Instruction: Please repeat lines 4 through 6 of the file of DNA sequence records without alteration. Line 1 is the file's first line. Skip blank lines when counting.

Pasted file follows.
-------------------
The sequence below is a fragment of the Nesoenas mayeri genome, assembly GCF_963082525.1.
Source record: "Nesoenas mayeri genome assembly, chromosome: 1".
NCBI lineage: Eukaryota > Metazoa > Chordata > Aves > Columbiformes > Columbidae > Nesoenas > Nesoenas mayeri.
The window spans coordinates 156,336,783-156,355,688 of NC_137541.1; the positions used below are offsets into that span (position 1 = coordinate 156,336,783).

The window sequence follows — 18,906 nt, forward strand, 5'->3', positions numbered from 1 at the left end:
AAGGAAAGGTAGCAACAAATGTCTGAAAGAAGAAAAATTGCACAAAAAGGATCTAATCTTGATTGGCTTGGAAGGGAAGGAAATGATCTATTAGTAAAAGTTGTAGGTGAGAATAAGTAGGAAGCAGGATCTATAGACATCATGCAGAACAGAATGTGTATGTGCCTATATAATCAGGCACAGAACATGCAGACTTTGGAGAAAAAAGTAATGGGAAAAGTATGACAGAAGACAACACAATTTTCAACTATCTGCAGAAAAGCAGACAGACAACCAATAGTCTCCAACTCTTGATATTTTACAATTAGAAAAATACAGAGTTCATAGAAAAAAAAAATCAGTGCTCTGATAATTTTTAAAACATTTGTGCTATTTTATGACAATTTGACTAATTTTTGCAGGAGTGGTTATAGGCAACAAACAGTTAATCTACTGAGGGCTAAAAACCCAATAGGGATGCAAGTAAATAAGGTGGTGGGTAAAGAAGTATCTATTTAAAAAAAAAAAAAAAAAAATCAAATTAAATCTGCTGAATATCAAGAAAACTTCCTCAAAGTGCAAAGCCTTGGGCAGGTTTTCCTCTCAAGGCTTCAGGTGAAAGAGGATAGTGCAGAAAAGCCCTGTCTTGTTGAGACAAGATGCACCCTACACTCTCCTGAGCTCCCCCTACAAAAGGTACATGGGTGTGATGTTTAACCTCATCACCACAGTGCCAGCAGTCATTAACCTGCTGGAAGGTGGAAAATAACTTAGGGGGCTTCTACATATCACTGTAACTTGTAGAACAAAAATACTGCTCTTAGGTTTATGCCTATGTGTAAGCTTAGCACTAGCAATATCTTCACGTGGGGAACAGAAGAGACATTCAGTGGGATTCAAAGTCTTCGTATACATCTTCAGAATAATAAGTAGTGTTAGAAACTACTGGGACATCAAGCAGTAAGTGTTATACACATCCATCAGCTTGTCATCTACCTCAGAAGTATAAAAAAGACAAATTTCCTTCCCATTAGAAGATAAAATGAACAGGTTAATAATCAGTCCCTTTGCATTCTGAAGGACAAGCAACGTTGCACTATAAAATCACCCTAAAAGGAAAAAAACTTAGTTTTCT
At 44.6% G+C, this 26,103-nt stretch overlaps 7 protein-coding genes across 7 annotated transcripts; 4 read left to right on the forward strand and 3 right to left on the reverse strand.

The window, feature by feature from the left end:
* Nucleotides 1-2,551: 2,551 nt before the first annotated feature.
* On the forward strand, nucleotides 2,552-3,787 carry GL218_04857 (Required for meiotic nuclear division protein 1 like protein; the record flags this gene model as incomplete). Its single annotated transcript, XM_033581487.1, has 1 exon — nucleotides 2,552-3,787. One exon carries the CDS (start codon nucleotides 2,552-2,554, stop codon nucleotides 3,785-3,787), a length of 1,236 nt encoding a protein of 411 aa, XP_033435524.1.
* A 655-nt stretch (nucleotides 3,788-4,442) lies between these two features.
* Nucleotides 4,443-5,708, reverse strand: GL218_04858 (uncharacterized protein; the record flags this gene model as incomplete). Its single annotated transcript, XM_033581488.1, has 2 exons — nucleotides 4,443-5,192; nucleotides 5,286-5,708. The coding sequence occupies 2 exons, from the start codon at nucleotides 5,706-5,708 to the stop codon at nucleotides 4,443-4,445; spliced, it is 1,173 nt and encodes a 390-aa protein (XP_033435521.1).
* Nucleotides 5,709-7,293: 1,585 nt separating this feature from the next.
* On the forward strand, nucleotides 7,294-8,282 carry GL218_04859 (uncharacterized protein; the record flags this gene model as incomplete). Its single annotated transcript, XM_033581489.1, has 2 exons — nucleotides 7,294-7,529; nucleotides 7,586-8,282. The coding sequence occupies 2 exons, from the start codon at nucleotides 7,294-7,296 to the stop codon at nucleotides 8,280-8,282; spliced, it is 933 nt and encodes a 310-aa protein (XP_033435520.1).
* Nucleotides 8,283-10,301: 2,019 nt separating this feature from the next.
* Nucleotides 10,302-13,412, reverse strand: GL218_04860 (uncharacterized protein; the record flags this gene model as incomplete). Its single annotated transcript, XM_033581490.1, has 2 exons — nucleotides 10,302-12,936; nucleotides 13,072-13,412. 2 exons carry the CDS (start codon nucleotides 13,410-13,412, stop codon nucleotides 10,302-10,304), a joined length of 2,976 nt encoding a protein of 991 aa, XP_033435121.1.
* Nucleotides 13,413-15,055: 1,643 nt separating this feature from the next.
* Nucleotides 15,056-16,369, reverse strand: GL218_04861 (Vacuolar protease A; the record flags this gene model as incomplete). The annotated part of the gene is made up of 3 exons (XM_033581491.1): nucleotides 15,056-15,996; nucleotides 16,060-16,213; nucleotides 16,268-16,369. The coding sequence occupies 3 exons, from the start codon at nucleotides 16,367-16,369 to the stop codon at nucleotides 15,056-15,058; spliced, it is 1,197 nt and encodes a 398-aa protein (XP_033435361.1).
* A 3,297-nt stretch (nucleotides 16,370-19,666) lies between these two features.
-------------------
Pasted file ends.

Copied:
The window spans coordinates 156,336,783-156,355,688 of NC_137541.1; the positions used below are offsets into that span (position 1 = coordinate 156,336,783).

The window sequence follows — 18,906 nt, forward strand, 5'->3', positions numbered from 1 at the left end:
AAGGAAAGGTAGCAACAAATGTCTGAAAGAAGAAAAATTGCACAAAAAGGATCTAATCTTGATTGGCTTGGAAGGGAAGGAAATGATCTATTAGTAAAAGTTGTAGGTGAGAATAAGTAGGAAGCAGGATCTATAGACATCATGCAGAACAGAATGTGTATGTGCCTATATAATCAGGCACAGAACATGCAGACTTTGGAGAAAAAAGTAATGGGAAAAGTATGACAGAAGACAACACAATTTTCAACTATCTGCAGAAAAGCAGACAGACAACCAATAGTCTCCAACTCTTGATATTTTACAATTAGAAAAATACAGAGTTCATAGAAAAAAAAAATCAGTGCTCTGATAATTTTTAAAACATTTGTGCTATTTTATGACAATTTGACTAATTTTTGCAGGAGTGGTTATAGGCAACAAACAGTTAATCTACTGAGGGCTAAAAACCCAATAGGGATGCAAGTAAATAAGGTGGTGGGTAAAGAAGTATCTATTTAAAAAAAAAAAAAAAAAAATCAAATTAAATCTGCTGAATATCAAGAAAACTTCCTCAAAGTGCAAAGCCTTGGGCAGGTTTTCCTCTCAAGGCTTCAGGTGAAAGAGGATAGTGCAGAAAAGCCCTGTCTTGTTGAGACAAGATGCACCCTACACTCTCCTGAGCTCCCCCTACAAAAGGTACATGGGTGTGATGTTTAACCTCATCACCACAGTGCCAGCAGTCATTAACCTGCTGGAAGGTGGAAAATAACTTAGGGGGCTTCTACATATCACTGTAACTTGTAGAACAAAAATACTGCTCTTAGGTTTATGCCTATGTGTAAGCTTAGCACTAGCAATATCTTCACGTGGGGAACAGAAGAGACATTCAGTGGGATTCAAAGTCTTCGTATACATCTTCAGAATAATAAGTAGTGTTAGAAACTACTGGGACATCAAGCAGTAAGTGTTATACACATCCATCAGCTTGTCATCTACCTCAGAAGTATAAAAAAGACAAATTTCCTTCCCATTAGAAGATAAAATGAACAGGTTAATAATCAGTCCCTTTGCATTCTGAAGGACAAGCAACGTTGCACTATAAAATCACCCTAAAAGGAAAAAAACTTAGTTTTCT